Harnessing the Power of Diversity and Inclusion in Change Initiatives
According to Bruce Fern of Change Ready Solutions, a recent Waggl webinar speaker, “Today, more than ever, in order to stay relevant, [to stay] competitive, and [to] meet evolving customer demands, businesses must be capable of managing rapid and complex change. Many businesses speak to the importance of diversity and inclusion. Nevertheless, they miss the tremendous opportunity that change offers to put to practice the power of diversity and inclusion.”
During his webinar, Fern provided an insightful and practical presentation on the relationship between diversity and inclusion and their potential impacts on business outcomes. He particularly focused on the advantage of using change initiatives to cultivate inclusive practices that, in turn, lead to more diverse corporate cultures and better business results.
Organizational Change and Its Obstacles
There are many definitions of change. To Fern, organizational change is “an organizational journey from some current state to an envisioned future state.” In elaborating on this definition, Fern explained that the journey involves managing complex operational and people transitions, all with the purpose of achieving targeted business outcomes.
In discussions of organizational change, it’s common to hear that 70 percent of change efforts fail. While this statistic hasn’t been validated, research has found the success rate is likely not much higher. According to IBM, for example, only 41 percent of change efforts are considered successful in meeting all of their original objectives.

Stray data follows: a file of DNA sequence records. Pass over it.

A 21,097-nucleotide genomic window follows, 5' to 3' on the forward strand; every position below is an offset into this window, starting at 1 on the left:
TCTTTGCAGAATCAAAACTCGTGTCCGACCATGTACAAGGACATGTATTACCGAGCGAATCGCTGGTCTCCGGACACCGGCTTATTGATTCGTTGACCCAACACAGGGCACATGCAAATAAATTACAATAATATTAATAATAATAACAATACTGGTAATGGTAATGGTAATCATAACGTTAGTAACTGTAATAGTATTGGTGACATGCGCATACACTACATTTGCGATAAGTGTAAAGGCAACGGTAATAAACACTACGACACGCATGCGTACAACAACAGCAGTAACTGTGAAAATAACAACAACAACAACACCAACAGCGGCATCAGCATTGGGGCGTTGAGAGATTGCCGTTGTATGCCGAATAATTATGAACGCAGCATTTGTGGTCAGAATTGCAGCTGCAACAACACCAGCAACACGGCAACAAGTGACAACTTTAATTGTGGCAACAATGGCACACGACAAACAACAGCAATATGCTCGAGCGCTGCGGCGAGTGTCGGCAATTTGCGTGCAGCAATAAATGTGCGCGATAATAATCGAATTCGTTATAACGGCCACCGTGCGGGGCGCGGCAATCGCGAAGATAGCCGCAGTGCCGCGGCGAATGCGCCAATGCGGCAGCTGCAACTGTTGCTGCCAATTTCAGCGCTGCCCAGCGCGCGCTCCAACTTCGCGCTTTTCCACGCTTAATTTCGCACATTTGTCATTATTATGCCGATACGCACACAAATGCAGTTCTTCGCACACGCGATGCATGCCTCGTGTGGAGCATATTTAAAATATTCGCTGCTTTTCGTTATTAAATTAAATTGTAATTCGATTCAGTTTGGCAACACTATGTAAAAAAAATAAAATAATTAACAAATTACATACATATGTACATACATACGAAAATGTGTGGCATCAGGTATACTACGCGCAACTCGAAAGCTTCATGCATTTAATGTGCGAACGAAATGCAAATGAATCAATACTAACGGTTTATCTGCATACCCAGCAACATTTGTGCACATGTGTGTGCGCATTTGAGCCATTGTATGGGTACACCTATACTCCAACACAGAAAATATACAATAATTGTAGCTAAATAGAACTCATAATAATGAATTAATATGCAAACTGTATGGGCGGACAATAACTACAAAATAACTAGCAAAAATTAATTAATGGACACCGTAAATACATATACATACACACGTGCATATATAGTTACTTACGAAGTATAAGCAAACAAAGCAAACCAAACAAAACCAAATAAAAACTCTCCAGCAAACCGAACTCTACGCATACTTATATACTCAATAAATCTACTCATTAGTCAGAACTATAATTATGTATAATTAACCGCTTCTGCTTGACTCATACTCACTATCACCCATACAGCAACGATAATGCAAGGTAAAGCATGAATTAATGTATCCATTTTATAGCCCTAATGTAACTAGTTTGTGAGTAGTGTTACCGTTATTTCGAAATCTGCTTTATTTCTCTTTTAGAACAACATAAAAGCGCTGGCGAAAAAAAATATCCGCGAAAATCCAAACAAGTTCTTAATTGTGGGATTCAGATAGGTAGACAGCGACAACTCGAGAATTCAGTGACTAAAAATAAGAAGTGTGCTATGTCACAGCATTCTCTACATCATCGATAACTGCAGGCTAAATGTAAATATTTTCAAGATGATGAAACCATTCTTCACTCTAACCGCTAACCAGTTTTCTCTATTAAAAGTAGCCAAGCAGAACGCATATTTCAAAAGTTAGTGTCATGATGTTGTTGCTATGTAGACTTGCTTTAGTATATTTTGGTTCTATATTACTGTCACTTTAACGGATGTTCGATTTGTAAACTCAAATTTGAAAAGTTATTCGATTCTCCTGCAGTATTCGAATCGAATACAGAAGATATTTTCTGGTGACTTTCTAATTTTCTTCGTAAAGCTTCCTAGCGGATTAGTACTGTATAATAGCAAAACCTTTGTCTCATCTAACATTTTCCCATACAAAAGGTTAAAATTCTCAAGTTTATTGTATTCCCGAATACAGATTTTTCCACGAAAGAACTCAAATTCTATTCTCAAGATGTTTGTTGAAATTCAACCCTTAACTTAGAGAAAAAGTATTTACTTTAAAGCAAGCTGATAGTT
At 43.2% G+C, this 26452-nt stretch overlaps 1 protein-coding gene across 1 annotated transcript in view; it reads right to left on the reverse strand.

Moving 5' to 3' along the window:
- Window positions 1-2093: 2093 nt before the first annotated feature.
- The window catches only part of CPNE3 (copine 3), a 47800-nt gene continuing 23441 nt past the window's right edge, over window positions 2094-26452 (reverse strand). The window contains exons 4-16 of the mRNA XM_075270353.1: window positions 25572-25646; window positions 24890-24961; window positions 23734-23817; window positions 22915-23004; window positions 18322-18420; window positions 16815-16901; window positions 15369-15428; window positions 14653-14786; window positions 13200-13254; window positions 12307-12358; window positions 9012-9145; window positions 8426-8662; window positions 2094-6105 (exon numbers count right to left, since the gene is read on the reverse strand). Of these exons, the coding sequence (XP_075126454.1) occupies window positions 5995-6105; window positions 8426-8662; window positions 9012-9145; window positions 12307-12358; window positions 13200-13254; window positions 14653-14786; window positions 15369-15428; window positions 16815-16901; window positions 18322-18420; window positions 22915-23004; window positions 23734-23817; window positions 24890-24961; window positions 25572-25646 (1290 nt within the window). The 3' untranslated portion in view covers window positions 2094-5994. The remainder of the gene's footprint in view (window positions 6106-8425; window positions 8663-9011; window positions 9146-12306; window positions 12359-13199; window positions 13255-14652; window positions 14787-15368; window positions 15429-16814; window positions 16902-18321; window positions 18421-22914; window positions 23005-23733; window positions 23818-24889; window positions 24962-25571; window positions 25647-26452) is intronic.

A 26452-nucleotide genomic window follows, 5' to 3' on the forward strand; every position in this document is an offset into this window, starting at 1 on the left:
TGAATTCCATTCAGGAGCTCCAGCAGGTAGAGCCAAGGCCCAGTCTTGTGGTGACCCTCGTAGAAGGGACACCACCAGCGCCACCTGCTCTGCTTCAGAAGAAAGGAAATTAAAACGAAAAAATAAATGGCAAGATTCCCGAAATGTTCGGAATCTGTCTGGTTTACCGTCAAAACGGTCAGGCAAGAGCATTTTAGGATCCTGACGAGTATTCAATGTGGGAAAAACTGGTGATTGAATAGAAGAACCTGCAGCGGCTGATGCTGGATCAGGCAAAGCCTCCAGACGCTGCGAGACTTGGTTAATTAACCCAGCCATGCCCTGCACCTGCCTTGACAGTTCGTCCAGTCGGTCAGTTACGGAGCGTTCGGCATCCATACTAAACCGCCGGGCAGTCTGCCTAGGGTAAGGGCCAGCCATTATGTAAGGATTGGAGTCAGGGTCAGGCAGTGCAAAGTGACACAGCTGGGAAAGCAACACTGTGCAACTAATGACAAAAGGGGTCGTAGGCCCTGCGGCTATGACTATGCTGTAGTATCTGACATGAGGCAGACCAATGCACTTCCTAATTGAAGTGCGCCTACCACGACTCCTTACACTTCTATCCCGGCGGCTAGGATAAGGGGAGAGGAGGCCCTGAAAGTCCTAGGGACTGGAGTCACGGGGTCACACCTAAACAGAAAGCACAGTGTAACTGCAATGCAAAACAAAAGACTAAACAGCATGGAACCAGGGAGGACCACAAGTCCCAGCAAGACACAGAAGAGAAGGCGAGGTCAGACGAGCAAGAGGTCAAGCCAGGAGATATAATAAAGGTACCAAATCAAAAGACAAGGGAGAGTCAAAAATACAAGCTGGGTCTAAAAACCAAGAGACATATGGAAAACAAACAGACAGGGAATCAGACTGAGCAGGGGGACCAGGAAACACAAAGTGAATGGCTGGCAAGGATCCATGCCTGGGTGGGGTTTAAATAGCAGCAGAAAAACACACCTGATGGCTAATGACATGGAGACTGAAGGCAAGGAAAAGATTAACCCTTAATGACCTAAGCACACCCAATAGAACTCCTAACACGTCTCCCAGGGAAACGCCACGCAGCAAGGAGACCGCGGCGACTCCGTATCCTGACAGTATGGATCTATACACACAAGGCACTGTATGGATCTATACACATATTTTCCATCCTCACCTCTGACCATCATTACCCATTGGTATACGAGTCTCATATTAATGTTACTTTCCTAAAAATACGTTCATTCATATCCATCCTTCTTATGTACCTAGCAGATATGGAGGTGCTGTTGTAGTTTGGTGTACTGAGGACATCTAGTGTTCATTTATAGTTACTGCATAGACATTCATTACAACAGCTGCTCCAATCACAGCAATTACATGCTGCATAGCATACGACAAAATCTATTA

Waggl’s own pre-webinar pulse survey found similar results: Only 38 percent of the survey participants said that their organization’s past change efforts were well managed, with everyone who was impacted by the change feeling involved and valued.
According to the previously cited IBM research, the most frequently cited reason for a change effort’s failure was the challenge of changing people’s mindsets and behaviors. The second biggest obstacles was changing the company culture.
In exploring the challenges posed by the human side of change, Fern introduced webinar attendees to the “hippo phenomenon,” which many organizations experience when trying to make decisions. “Hippo” stands for “highest paid person in the organization.”
The hippo phenomenon is when organizations focus change efforts around the leader’s views, failing to pay equal attention to more diverse views from across the organization. These diverse perspectives are the ones that can highlight blind spots that organizational leaders might not recognize on their own — which means they are crucial for the success of change efforts.
Many companies speak of the importance of diversity, but diversity’s value is only realized through inclusion — that is, when systems are in place to elevate all voices.
According to Fern, “If we want change efforts to be successful, we need to understand the different convergent but also divergent views.” During a change effort, there are several windows of opportunity, as depicted below, to practice what Fern calls “radical inclusion”:
In elaborating on how to create a system that encourages the participation of more voices in a change effort, Fern pointed to the value of technology. He believes that technology is invaluable if organizations want to include more voices in their decision-making in meaningful ways.
Technology is here to make work more human, and that includes allowing leaders to hear and consider more diverse perspectives when planning and executing change efforts. Without the right tech tools, it’s difficult — if not impossible — to access employee voices while honoring and valuing the distinct views of others.
A version of this article originally appeared on the Waggl blog.
Bridget Zapata is a marketing specialist at Waggl, the most human way for organizations to crowdsource feedback.